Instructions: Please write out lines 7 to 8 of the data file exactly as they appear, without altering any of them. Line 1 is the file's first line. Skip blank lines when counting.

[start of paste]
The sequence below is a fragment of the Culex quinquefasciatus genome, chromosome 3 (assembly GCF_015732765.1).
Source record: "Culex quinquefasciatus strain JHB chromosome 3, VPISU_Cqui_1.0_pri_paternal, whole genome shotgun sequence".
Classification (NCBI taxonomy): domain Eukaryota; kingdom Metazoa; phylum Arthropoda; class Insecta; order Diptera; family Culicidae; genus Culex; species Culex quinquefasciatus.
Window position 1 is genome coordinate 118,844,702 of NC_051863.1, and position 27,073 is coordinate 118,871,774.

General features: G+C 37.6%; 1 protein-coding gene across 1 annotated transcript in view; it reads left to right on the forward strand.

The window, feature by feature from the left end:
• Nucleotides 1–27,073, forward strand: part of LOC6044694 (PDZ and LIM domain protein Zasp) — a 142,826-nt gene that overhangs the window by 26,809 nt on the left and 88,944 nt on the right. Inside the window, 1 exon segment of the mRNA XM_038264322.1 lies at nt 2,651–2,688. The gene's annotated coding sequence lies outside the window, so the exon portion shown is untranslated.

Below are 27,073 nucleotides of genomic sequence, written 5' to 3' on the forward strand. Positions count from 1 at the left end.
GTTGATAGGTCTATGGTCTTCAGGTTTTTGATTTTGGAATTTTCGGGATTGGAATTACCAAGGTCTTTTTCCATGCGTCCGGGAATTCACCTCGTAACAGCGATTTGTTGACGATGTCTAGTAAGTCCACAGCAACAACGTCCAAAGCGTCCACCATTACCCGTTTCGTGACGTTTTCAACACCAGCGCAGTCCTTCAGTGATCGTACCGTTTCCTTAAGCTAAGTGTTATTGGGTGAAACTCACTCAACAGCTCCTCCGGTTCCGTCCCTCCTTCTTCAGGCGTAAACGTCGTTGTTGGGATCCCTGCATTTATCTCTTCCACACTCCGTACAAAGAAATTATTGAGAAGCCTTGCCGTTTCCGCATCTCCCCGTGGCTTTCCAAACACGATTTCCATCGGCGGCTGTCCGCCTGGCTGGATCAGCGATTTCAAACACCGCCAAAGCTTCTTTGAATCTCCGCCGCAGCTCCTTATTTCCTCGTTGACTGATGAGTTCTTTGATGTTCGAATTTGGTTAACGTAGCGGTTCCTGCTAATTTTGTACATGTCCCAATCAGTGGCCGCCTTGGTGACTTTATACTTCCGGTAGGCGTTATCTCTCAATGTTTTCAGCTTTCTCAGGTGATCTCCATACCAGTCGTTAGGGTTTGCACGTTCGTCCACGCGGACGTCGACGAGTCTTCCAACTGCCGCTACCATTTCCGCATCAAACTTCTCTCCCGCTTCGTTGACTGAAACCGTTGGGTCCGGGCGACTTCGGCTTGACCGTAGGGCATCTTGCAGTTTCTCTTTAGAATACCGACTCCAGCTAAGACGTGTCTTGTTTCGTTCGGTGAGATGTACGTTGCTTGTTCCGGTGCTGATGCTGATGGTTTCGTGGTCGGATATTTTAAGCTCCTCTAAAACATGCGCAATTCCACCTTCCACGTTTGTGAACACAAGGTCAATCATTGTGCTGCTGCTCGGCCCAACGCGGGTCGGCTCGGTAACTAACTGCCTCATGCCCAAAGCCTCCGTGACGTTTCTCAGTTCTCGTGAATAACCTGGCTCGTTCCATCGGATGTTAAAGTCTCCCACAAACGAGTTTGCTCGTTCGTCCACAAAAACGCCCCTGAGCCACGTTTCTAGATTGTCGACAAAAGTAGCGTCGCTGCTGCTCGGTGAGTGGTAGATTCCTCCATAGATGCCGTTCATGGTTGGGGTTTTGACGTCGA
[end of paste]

• Nucleotides 1–27,073, forward strand: part of LOC6044694 (PDZ and LIM domain protein Zasp) — a 142,826-nt gene that overhangs the window by 26,809 nt on the left and 88,944 nt on the right. Inside the window, 1 exon segment of the mRNA XM_038264322.1 lies at nt 2,651–2,688. The gene's annotated coding sequence lies outside the window, so the exon portion shown is untranslated.

Below are 27,073 nucleotides of genomic sequence, written 5' to 3' on the forward strand. Positions count from 1 at the left end.